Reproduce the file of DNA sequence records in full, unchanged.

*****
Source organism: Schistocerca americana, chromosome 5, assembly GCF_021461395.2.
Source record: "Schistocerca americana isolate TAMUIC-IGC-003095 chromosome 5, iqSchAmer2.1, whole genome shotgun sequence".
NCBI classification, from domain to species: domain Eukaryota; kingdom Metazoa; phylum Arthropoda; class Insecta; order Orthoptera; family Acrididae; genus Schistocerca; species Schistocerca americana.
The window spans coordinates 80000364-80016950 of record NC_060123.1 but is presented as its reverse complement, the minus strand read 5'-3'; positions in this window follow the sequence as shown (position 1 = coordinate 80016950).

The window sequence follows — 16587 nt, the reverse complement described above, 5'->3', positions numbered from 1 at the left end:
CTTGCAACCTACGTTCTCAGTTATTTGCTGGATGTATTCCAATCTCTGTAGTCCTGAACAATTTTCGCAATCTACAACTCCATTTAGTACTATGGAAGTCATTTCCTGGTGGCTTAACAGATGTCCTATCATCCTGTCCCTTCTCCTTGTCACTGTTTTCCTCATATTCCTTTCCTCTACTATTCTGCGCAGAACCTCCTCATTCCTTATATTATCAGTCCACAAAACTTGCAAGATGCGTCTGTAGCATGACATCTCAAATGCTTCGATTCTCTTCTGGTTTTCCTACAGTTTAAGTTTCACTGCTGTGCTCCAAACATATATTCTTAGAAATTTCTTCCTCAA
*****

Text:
Source organism: Schistocerca americana, chromosome 5, assembly GCF_021461395.2.
Source record: "Schistocerca americana isolate TAMUIC-IGC-003095 chromosome 5, iqSchAmer2.1, whole genome shotgun sequence".
NCBI classification, from domain to species: domain Eukaryota; kingdom Metazoa; phylum Arthropoda; class Insecta; order Orthoptera; family Acrididae; genus Schistocerca; species Schistocerca americana.
The window spans coordinates 80000364-80016950 of record NC_060123.1 but is presented as its reverse complement, the minus strand read 5'-3'; positions in this window follow the sequence as shown (position 1 = coordinate 80016950).

The window sequence follows — 16587 nt, the reverse complement described above, 5'->3', positions numbered from 1 at the left end:
CTTGCAACCTACGTTCTCAGTTATTTGCTGGATGTATTCCAATCTCTGTAGTCCTGAACAATTTTCGCAATCTACAACTCCATTTAGTACTATGGAAGTCATTTCCTGGTGGCTTAACAGATGTCCTATCATCCTGTCCCTTCTCCTTGTCACTGTTTTCCTCATATTCCTTTCCTCTACTATTCTGCGCAGAACCTCCTCATTCCTTATATTATCAGTCCACAAAACTTGCAAGATGCGTCTGTAGCATGACATCTCAAATGCTTCGATTCTCTTCTGGTTTTCCTACAGTTTAAGTTTCACTGCTGTGCTCCAAACATATATTCTTAGAAATTTCTTCCTCAA